Traditional and Pay TV Services Migrating Infrastructure to More Efficient CDN and Data Center Models
Traditional Video-on-Demand services, and traditional “siloed” video services currently use a great deal of proprietary, or industry-specific, equipment. Market research firm, In-Stat http://www.in-stat.com  sees traditional and pay TV service providers migrating to more efficient Content Delivery Networks (CDNs) and data center models based on server virtualization. This migration enables content portability and will have a direct impact on equipment vendors, service providers and content owners.
Increasing usage of 'over-the-top' internet video is driving traditional TV service providers to launch TV Everywhere initiatives. The data center approach promises more flexibility to manage content for delivery to multiple device types, enabling service providers to offer any content, on any platform, in any location.
In-Stat believes next-generation on demand approaches increase content owner influence, and greatly expand the delivery options. Among other impacts, content owners and service providers will need to re-negotiate licensing agreements that will reflect more flexibility and responsiveness to consumer demands. The CDN trend will also drive a shift in the type of equipment and features that manufacturers provide to service providers to handle video delivery.
Recent research by In-Stat found the following:
- Over the next five years, the worldwide value of Content
Delivery Network (CDN) services will pass US$2 billion annually by
2011 and continue growing thereafter.
- Barriers, such as digital rights management, competing encoding
formats and standards, and restricted bandwidth remain a challenge
to meet customers' new demands for flexibility in content
- Adaptive Bit Rate Video approaches will permit IP-networks to deliver a quality User Experience at lower bit rates.
This Market Alert is drawn from the In-Stat research, CDNs and Data Centers to Usurp Video-on-Demand  (#IN0904016MBI), which covers the worldwide market for CDNs, data centers, and video services. It includes:
- Forecasts of worldwide and regional CDN services through 2013.
- Analysis of new business model options.
- Discussion of CDN and Data Center technology and their implications for content providers, service providers, and consumers.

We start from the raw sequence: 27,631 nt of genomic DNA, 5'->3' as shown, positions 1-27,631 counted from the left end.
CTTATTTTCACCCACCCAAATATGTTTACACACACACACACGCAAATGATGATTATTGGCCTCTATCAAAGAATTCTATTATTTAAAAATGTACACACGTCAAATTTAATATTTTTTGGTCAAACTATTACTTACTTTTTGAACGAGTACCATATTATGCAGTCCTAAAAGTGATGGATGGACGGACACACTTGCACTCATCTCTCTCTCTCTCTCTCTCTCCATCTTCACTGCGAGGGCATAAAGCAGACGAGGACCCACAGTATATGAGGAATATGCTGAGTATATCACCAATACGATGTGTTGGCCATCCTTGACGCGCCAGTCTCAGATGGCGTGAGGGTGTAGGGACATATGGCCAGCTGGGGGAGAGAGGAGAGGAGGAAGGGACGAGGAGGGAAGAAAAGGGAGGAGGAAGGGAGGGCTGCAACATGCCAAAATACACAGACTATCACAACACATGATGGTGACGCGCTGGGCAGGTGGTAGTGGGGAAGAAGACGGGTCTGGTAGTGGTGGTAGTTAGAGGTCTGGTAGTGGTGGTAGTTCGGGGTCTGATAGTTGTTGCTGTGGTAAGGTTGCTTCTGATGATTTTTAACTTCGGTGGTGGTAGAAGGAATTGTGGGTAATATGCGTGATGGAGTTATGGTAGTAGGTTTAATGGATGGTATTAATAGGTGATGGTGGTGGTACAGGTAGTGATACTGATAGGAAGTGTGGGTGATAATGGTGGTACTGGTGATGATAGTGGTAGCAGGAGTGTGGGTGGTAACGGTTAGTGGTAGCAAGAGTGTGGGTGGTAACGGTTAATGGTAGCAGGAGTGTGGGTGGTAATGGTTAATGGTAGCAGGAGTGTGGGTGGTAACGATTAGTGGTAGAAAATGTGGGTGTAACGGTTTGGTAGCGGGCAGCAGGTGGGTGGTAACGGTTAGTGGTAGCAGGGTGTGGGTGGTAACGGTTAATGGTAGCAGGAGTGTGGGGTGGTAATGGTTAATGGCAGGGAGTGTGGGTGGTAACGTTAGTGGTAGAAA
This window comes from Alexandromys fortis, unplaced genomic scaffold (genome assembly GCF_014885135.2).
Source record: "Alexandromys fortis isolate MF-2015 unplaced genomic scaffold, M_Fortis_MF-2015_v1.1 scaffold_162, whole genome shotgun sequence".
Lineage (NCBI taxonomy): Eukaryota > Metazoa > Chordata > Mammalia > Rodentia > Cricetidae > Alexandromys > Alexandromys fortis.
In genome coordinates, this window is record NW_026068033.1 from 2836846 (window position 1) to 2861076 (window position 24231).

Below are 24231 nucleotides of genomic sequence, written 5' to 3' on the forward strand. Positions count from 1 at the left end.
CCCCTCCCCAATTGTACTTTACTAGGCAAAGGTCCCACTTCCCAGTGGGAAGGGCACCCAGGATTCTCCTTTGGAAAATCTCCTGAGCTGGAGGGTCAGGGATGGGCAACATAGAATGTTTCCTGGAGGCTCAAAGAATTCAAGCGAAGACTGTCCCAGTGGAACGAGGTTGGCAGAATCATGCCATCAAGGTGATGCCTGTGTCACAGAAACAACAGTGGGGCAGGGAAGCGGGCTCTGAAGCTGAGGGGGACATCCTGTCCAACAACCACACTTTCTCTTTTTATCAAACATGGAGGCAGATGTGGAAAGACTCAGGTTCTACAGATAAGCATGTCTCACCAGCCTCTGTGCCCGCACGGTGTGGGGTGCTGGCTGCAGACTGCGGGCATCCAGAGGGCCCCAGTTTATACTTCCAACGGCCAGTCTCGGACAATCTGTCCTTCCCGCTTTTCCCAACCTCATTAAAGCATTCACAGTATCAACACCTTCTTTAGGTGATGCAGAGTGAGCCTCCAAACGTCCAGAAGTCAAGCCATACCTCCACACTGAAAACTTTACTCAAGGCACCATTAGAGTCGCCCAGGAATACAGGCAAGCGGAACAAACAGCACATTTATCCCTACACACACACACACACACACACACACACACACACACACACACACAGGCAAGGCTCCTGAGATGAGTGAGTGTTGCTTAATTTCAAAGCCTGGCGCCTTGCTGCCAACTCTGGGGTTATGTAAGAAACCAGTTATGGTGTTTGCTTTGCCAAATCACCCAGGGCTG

- Brief profiles of vendors including: Akamai, Limelight Networks, DG Fastchannel, CD Networks, Level 3, Cotendo, Internap, Highwinds CDN, Signiant, Cisco, Juniper Networks, Alcatel/Lucent, Ericsson, Adobe Systems, Microsoft, Apple, Real Networks, Intel, Inlet, and Envivio.
The price is $2,995 (US).
This research is part of In-Stat's Multimedia Broadband Infrastructure service. By 2012, 92% of US households will be connected to Broadband, making the Internet the single most-widely available Content distribution system. Telephone companies, wireless carriers, TV networks, Internet Service Providers (ISPs) and Subscription-TV (Pay-TV) operators are making major investments to support Personalized Content services that use broadband. What happens on the Internet is shaping TV, and mobility is now a key growth area. The twin concepts of “the mobile Internet” and “computing in the cloud” are going to disrupt current business models because networks absolutely must inter-operate to be more efficient. Asset Management and Transcoding will be vital to move Content across an ever-growing range of devices that connect to a multitude of networks.
In-Stat's MBI service provides vital insights about how competing service providers are extending their delivery capabilities across over-the-air, wired and wireless “final mile” networks to make Personalized Content the killer application. MBI sets up side-by-side comparisons among competing market segments and provides our opinions about how companies can succeed. MBI covers all geographic regions, keeping subscribers abreast of new developments or trends occurring anywhere in the world that may have an impact on their business.
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